North county cities use demographics to better serve community

As the population throughout the greater Puget Sound region continues to grow, cities in North King County are looking beyond the numbers to see not just how many people are living in their communities, but who.

On June 7, the North Urban Human Services Alliance (NUSHA) shared some of this information with the community with a presentation at Kenmore City Hall, featuring Chandler Felt.

As a demographer for King County, Felt shared information about the population of the northern part of the county — which is made up of Kenmore, Bothell, Shoreline, Lake Forest Park and Woodinville.

“We’re more interesting and more diverse than the nation as a whole,” he told the audience about the region.

Felt discussed King County as a whole as well as the northern region, noting that the information about Bothell was only about the portion of the city in King County and did not include the portion that is in Snohomish County.

In addition to gathering information from the decennial census — which is taken every 10 years — and the American Community Survey (ACS) — which gathers information more frequently — Felt told attendees last week that he also uses information from local school districts. In North King County, those are the Northshore and Shoreline school districts.

From 2000 to 2016, Felt said King County gained about 360,000 persons and the population is now more than 2 million people. And of this growth, about half is foreign-born, with people coming from a variety of countries.

“Immigrants are coming from literally all over the world,” Felt said, noting that there has been a steady, but small portion of refugees from East Africa, Southeast Asia, South Asia and the Middle East in King County — most of whom are in South King County — and he suspects they will soon see more refugees coming from Syria soon.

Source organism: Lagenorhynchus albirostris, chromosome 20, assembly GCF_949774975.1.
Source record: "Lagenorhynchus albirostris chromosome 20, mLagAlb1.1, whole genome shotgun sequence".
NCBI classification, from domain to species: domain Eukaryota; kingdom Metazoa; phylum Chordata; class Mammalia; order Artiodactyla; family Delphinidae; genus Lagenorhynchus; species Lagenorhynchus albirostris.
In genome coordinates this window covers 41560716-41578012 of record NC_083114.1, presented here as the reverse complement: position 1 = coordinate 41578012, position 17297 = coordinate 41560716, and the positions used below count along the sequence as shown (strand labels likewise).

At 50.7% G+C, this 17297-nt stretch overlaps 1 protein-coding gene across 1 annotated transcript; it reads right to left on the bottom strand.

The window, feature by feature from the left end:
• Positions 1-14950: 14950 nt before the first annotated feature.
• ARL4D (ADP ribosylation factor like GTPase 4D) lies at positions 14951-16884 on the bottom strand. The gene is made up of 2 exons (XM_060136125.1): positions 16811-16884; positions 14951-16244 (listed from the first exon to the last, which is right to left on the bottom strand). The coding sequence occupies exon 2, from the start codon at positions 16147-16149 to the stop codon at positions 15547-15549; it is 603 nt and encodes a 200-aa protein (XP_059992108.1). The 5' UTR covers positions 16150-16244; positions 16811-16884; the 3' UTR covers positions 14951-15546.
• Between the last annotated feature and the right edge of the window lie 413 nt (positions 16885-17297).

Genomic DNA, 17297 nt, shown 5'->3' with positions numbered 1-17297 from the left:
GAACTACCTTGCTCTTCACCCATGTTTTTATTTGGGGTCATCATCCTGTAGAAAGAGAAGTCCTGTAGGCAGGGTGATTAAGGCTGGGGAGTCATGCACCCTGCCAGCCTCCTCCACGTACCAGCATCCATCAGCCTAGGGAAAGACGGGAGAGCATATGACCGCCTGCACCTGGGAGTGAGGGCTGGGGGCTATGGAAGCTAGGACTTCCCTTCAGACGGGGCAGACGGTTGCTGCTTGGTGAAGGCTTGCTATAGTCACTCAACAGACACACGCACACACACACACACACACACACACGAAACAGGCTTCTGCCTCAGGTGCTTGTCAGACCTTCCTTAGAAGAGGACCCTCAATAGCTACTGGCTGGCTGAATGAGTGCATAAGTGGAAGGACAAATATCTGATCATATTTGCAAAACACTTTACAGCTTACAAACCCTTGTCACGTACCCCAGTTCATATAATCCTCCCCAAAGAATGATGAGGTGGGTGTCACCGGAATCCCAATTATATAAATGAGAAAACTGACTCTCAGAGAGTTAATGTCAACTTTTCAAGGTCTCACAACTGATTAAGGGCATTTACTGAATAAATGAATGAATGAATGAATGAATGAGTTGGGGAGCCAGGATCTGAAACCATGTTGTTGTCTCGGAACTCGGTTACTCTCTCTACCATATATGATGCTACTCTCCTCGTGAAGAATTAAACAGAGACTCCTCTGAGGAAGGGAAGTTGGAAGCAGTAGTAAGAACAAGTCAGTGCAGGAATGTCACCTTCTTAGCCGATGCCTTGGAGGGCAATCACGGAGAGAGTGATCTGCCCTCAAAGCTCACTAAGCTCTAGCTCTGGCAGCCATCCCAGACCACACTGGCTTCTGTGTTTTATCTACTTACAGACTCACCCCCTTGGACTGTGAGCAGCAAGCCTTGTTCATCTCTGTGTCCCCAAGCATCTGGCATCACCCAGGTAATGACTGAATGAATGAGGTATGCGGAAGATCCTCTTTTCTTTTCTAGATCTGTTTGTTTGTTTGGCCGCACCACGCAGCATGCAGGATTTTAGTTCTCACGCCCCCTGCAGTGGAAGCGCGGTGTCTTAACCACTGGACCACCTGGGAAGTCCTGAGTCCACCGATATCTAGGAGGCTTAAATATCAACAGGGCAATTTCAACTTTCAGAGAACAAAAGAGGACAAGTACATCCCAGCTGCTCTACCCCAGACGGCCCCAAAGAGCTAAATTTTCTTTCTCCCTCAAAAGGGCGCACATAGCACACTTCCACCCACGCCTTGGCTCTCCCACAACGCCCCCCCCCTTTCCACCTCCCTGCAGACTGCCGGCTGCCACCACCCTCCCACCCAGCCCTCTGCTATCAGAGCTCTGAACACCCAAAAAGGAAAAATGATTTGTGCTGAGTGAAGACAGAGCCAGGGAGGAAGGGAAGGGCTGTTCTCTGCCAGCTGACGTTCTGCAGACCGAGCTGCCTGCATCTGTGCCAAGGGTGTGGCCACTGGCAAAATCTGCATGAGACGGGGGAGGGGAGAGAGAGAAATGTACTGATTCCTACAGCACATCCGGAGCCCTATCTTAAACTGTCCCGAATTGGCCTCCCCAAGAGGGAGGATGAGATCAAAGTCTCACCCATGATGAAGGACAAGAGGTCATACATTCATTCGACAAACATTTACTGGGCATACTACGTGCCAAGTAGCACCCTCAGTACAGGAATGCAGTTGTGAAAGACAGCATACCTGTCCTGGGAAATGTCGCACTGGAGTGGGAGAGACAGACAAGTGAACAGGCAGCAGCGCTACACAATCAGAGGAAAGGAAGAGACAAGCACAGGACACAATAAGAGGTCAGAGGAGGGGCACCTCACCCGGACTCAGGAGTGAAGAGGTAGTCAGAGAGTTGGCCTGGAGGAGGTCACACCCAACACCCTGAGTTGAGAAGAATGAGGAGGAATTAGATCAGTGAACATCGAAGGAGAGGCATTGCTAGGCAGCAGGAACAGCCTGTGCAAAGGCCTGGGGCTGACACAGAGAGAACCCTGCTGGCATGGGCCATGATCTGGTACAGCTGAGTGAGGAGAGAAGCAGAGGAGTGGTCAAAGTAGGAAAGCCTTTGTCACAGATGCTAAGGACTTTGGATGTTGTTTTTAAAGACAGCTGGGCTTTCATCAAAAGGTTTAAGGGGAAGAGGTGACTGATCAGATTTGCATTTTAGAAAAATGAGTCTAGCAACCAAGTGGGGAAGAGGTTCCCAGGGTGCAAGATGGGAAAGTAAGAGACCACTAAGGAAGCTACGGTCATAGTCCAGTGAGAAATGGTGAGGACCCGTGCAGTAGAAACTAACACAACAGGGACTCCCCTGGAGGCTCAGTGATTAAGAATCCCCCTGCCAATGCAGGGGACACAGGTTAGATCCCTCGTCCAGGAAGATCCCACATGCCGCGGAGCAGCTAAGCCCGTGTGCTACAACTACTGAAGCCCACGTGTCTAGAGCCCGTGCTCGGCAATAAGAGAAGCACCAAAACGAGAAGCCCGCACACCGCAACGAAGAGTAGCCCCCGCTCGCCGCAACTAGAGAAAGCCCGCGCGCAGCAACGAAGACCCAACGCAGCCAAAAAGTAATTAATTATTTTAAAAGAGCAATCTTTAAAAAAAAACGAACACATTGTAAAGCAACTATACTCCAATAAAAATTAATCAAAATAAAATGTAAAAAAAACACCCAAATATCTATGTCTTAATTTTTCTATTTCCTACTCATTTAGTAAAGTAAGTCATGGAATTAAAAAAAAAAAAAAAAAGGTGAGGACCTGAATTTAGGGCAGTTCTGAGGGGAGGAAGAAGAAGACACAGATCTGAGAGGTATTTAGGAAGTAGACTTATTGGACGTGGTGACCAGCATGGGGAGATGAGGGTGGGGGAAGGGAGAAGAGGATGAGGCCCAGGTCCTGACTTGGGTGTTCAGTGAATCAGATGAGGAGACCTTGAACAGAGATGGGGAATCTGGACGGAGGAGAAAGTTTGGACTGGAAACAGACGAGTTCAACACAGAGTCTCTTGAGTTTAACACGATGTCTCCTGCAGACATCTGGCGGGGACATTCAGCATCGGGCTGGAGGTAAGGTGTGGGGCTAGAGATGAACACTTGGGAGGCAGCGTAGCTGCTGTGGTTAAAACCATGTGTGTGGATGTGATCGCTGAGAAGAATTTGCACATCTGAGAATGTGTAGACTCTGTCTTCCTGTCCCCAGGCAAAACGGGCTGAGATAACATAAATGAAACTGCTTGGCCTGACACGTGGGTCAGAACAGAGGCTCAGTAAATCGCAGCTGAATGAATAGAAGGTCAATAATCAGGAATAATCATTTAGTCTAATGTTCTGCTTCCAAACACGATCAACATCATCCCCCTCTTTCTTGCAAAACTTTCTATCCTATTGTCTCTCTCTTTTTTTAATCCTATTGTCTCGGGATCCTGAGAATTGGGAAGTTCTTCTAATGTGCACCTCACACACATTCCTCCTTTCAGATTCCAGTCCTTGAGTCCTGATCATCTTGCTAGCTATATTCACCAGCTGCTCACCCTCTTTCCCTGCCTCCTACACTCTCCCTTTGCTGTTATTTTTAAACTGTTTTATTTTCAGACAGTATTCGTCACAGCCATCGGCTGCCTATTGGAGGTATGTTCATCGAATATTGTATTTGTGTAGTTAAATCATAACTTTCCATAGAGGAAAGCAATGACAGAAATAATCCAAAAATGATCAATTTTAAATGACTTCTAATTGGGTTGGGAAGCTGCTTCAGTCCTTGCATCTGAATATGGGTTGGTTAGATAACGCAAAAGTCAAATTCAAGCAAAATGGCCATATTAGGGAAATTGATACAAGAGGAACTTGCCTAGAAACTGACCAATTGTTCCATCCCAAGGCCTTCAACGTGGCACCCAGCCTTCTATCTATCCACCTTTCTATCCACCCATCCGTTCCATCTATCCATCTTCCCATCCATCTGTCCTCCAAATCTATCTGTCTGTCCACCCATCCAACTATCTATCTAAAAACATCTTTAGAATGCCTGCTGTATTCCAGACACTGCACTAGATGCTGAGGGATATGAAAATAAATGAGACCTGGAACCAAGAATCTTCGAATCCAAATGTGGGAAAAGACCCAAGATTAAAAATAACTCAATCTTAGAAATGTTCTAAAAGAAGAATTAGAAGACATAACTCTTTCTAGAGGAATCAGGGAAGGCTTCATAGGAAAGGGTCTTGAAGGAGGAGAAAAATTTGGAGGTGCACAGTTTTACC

In North King County, he said the cities have gained about 13,000 people during those 16 years and almost all of the growth has been people of color.

The diversity throughout the county is best reflected in the youth, as about half of population younger than 18 is made up of people of color.

With so many people from so many different places, this leads to a lot of languages spoken in King County. Felt said about 25 percent of the population countywide speaks another language and about half of that number struggles with English.

There are about 170 different languages spoken in King County and Kristina Logsdon, chief of staff for county council member Rod Dembowski, said this has led council to pass legislation to provide voting materials in additional languages to allow people with limited English proficiency to still exercise their right to vote.

As of 2016, King County’s voting materials are produced in English, Chinese, Vietnamese, Korean and Spanish.

Logsdon added that they plan to revisit things every five years to see if other languages should be added to the list.

In addition to the county’s racial and ethnic makeup, Felt also discussed the area’s breakdown by age, noting that the in North King County, most of the growth has been in the older age groups. Although, there has been some growth in Kenmore and Bothell in the younger populations, which one audience member said could be due to more affordable housing compared to surrounding areas.

Felt also noted that in this part of the county, poverty has been increasing among kids and seniors.

“We all have our work cut out,” he said about addressing these issues.

NUSHA treasurer Rob Beem, who spoke briefly while introducing Felt at last week’s event, said knowing who lives in their cities is important when it comes to making decisions regarding resource allocations and human services.

“I think it’s really important to understand who we are,” said Beem, who works for the City of Shoreline.

NUSHA board member Phillipa Kassover, who is also a member of the Lake Forest Park City Council, agreed. She said as someone who helps create policy and make funding decisions for human services, knowing who lives in her city helps her make better decisions.

Kassover added that while the cities in North King County may have this information, NUSHA also wanted to share it with the public because other organizations and agencies should know as much about the communities they are serving as possible.

She said while groups may know about the populations they are serving, they may not know about the populations they are not serving and demographics information could help them see who they should also be reaching out to.